What is strange about PKD is that I find that the lower you go, not only the stuff he talked about gets even wackier, but it also at times makes you look at the world around you and think that maybe he does have some points about how we are living.

PKD was from Northern California. He wrote extensively on the way that organic material mixed with machines, and I think that was partially due to the landscape of California when he was growing up. You had farmland and green hills, mixed in with the industrialized cities and the people they brought in. Concrete mixed with green and brown. We accept these things now without a blink of an eye, but back then these developments were still relatively novel. It doesn’t come as a surprise that people would be cautious of giving their lives completely to machines.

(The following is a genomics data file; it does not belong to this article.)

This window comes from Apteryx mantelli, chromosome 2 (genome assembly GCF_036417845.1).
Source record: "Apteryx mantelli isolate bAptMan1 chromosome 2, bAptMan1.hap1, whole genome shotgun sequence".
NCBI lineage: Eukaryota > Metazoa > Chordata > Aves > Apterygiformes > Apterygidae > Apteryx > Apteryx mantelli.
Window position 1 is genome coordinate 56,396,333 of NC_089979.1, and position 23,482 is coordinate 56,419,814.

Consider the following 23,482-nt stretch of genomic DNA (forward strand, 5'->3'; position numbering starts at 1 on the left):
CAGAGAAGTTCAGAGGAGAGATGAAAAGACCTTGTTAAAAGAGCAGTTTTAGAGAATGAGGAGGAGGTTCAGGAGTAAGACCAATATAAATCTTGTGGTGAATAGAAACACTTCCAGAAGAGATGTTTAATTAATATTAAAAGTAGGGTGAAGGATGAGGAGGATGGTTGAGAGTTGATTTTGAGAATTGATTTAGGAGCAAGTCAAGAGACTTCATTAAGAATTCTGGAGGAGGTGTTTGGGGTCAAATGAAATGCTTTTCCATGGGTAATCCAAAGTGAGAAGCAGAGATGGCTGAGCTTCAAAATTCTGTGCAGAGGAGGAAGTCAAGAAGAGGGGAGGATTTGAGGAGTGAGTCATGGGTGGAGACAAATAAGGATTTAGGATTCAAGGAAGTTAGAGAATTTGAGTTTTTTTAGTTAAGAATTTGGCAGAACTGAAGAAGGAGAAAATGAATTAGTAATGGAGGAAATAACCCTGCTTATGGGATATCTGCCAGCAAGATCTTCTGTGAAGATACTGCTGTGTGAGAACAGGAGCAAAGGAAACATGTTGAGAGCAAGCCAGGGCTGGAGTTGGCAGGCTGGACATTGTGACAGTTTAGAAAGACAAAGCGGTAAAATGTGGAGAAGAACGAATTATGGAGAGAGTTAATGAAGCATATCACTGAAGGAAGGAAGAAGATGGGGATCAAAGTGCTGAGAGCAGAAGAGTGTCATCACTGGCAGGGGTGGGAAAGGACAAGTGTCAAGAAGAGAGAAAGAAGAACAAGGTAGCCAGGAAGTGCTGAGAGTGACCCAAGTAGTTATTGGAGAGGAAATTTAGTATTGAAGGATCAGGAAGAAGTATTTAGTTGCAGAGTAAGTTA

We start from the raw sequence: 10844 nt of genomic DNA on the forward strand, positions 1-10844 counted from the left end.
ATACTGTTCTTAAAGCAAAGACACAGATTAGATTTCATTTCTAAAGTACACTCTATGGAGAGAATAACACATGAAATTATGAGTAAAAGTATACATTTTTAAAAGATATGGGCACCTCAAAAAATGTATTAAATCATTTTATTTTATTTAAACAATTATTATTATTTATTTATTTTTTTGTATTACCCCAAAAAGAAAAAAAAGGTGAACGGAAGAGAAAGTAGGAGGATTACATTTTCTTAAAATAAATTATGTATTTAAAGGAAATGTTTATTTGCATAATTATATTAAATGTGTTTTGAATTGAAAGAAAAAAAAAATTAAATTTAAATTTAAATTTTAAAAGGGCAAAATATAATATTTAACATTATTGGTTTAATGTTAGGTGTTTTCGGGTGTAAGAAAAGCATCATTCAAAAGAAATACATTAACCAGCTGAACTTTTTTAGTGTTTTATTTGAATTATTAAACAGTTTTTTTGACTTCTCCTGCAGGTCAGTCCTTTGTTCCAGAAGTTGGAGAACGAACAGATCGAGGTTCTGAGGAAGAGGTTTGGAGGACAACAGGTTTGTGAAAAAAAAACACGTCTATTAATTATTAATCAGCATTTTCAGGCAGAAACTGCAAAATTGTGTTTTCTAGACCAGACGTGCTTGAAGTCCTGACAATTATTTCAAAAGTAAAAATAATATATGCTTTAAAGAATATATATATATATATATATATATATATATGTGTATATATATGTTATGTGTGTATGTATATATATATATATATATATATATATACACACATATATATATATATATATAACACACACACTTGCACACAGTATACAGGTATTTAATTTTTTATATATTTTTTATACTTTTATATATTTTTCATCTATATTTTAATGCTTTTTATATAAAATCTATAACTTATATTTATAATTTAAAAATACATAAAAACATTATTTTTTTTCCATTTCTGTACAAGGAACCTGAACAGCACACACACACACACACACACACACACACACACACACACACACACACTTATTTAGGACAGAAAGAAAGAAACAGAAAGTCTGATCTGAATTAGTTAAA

Dick’s own anxiety played a huge part in his distrust. From a very early age, Philip explained he had episodes where he was filled with terror, and these issues would persist throughout his entire adult life. Dick was born a twin, alongside his sister Jane, six weeks premature. Jane passed six weeks after, and Dick would contest his entire life that it made a profound impact on him. He would write about a “phantom twin” repeatedly. It clearly hurt Dick in a way that he was never truly able to heal.

I believe these issues impacted Dick in a way that it would be possible for him to have mental breaks. He could see what he thought was the system’s inner workings. These beliefs pushed on him until one fateful day in February 1974.